• [0001]
    The present application claims priority as a continuation-in-part to U.S. patent application Ser. No. 10/401,749, filed on Mar. 31, 2003, which in turn claims priority to U.S. Provisional Patent Application Serial No. 60/368,155, filed on Mar. 29, 2002, which are hereby incorporated by reference herein in their entirety.
  • [0002]
    The present application claims priority to U.S. Provisional Patent Application No. 60/490,530, filed Jul. 29, 2003, which is hereby incorporated by reference herein in its entirety.
  • FIELD OF THE INVENTION
  • [0003]
    The present invention relates generally to performing purchase transactions and other functionality, and more specifically to a token with multiple radio frequency identification (RFID) and/or other types of chips associated with multiple protocols for performing purchase transactions funded by one or more accounts.
  • BACKGROUND OF THE INVENTION
  • [0004]
    The current domestic, legal, reported cash market is reported to include 300 billion transactions totaling $1 trillion per annum. According to some estimates, seventy-five percent (75%) of those transactions involve payments of less than $20. Many financial institutions, credit card companies, merchants and consumers would prefer that these payments be made electronically. However, other than for transit applications, electronic payments for small value transactions have achieved minimal consumer penetration.
  • [0005]
    Current credit/debit processes were optimized for larger value payments. The level of service for larger value payments cannot be supported by small value transactions. Since small value payments cannot support the service levels normal for typical credit/debit cards, there must be a means to communicate lower service level expectations to consumers. It would be very hard to educate consumers that the same card they have used for decades has two different service levels. Therefore, use of a different token may help consumers identify the difference.
  • [0006]
    Technologically new payments mechanisms have often been frustrated by the ‘chicken or the egg’ conundrum. Until there are lots of consumers with the new devices, merchants are reluctant to pay the cost of installing new readers for the technology. Similarly, consumers are reluctant to carry new devices until there are enough merchants to accept them. Despite increasing fraud associated with criminals ‘stripping’ the information from magnetic-stripe cards, the card associations have failed to deploy more secure alternatives. Smartcards are just one example of the devices that have failed to gain traction.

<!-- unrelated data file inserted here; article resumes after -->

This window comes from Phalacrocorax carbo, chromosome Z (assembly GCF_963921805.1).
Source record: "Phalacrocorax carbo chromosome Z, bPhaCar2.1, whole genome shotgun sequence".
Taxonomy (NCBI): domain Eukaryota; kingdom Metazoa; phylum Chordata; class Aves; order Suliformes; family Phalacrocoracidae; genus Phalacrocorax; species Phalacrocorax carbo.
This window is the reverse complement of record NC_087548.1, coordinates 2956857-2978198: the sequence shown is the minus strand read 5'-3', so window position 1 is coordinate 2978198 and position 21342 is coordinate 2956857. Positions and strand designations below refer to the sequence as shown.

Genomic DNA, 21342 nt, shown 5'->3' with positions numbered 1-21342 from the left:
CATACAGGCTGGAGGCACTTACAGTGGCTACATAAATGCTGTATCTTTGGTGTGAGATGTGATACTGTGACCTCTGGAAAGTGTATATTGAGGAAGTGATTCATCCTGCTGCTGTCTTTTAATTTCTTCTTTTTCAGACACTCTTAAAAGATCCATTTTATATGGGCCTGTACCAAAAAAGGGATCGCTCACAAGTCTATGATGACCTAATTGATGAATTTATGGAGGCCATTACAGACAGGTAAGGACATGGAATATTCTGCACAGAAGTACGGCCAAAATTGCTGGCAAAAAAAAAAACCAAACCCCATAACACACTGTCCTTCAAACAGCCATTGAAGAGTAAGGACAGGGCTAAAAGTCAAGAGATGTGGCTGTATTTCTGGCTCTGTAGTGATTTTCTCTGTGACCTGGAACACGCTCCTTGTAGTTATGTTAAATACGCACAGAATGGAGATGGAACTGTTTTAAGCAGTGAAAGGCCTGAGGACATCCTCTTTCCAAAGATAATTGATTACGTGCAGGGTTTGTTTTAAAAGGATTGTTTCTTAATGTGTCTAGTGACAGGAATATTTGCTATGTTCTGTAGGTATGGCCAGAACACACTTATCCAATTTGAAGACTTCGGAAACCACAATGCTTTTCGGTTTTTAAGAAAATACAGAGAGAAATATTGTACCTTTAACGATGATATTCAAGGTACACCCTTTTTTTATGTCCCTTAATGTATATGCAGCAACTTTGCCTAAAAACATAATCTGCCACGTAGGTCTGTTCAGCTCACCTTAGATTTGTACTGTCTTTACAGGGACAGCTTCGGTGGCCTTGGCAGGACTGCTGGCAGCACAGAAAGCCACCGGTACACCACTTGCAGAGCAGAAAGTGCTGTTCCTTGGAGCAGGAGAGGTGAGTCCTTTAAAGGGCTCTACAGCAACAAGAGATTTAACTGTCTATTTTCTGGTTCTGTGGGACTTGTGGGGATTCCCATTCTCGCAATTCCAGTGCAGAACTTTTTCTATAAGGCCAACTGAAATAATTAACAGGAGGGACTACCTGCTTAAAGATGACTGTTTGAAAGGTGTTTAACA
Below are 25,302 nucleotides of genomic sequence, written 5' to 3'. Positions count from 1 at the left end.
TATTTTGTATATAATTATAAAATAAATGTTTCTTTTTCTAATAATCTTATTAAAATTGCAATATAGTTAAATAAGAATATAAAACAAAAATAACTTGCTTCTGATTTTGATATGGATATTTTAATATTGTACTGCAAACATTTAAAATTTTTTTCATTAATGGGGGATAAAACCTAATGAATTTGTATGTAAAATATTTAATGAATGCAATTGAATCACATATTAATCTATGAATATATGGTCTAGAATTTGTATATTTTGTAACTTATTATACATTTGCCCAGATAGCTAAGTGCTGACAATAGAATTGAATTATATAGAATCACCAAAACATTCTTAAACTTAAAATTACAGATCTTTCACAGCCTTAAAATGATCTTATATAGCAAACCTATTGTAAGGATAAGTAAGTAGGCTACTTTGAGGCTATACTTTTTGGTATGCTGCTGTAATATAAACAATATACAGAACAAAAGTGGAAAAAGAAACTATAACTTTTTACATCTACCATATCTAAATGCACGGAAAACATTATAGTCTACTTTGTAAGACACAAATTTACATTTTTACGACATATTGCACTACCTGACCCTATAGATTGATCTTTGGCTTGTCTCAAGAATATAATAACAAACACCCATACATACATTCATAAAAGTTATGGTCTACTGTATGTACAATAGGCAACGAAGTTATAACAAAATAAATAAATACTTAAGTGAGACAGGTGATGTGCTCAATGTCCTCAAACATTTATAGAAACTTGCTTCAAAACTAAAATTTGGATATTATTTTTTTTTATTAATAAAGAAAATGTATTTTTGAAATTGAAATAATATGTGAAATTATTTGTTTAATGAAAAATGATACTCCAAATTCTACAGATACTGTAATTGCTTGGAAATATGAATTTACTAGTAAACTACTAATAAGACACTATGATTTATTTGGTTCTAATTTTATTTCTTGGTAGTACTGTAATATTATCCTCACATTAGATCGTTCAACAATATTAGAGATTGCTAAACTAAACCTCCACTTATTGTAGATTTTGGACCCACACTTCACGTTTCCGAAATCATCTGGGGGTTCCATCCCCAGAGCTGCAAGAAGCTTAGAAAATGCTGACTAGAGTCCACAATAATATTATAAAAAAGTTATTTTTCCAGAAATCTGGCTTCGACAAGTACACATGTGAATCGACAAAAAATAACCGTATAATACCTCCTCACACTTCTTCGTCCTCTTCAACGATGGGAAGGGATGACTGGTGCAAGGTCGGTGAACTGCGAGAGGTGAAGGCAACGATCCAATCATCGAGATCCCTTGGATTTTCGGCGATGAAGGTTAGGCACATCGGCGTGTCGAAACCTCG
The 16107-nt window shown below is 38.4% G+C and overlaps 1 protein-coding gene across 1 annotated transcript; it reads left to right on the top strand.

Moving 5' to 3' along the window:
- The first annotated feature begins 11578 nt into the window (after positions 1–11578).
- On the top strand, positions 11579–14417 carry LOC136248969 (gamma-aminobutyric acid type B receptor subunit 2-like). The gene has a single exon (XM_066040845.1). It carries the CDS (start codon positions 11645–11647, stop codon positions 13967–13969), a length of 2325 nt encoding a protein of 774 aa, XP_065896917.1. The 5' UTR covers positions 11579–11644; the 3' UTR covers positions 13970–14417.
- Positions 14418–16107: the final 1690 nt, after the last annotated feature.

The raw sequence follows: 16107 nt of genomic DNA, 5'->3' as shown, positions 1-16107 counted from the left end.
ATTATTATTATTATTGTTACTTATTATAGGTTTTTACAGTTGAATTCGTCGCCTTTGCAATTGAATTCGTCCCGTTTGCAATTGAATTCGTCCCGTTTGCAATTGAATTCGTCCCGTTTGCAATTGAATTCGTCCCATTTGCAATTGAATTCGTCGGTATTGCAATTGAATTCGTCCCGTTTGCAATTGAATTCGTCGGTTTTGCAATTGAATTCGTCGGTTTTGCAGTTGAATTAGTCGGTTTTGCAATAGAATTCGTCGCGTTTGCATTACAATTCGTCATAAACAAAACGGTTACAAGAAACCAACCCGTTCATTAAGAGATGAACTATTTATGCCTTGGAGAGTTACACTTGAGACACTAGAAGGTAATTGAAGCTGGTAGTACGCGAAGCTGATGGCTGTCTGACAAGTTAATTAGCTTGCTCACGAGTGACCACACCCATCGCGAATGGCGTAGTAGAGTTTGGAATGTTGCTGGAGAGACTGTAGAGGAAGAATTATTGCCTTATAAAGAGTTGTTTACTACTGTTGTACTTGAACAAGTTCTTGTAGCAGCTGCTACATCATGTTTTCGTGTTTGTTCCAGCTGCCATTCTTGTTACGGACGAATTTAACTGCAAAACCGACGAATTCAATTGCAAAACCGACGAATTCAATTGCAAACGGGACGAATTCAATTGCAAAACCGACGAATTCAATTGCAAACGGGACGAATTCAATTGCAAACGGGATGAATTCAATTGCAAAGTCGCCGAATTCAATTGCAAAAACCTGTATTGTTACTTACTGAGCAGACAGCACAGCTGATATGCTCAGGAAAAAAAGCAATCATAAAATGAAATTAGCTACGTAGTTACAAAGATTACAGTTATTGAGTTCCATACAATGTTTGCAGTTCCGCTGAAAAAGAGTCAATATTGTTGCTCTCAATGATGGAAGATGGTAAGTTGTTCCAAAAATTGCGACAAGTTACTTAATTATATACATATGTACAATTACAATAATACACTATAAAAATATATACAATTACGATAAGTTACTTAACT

• [0007]
    RFID technology is very broadly used today. RFID are currently used to identify cattle, packages, and owners of vehicles and for some payments (e.g., the 5 MM active Exxon Mobil SpeedPass™). The technology is available in at least two forms, active and passive RFID devices.
  • [0008]
    E-Z Pass™ is an example of an active RFID device. In order to permit cars to be recognized at speeds up to 200 MPH, such active RFID devices have a battery and in response to a signal from readers, transmit a signal that can be recognized from a distance (e.g., 40 meters) from the reader. At such distances, it is important that only the intended vehicle is charged for the toll. As a consequence, technology is focused on tracking a particular vehicle within a specific lane of traffic.
  • [0009]
    Another implementation of RFID technology involves passive devices. Passive RFID devices have no battery. These devices contain chips and an antenna. When the passive RFID device is in proximity of a reader, usually within inches but can be feet away, the chip is activated by an RF signal sent by the reader. The reader's broadcast RF signal is captured by the passive device's antenna and generates sufficient electrical energy to activate the chip. The passive RFID chip is hardwired to respond in a particular way, to be recognized by the reader. Certain mass-transit cards are an example of a passive RFID device.
  • [0010]
    Payments using RFID devices are beginning to emerge, though there are several impediments. Merchants have balked at the $5,000-15,000 cost of installing RFID readers, because there are few RFID enabled consumers, and issuers are reluctant to distribute tokens (at a cost of upwards of $8 each) unless there are enough merchants to generate sizeable payments.
  • [0011]
    Other drawbacks may also be present.
  • SUMMARY OF THE INVENTION
  • [0012]
    Accordingly, one aspect of the invention is to address one or more of the drawbacks set forth above.
  • [0013]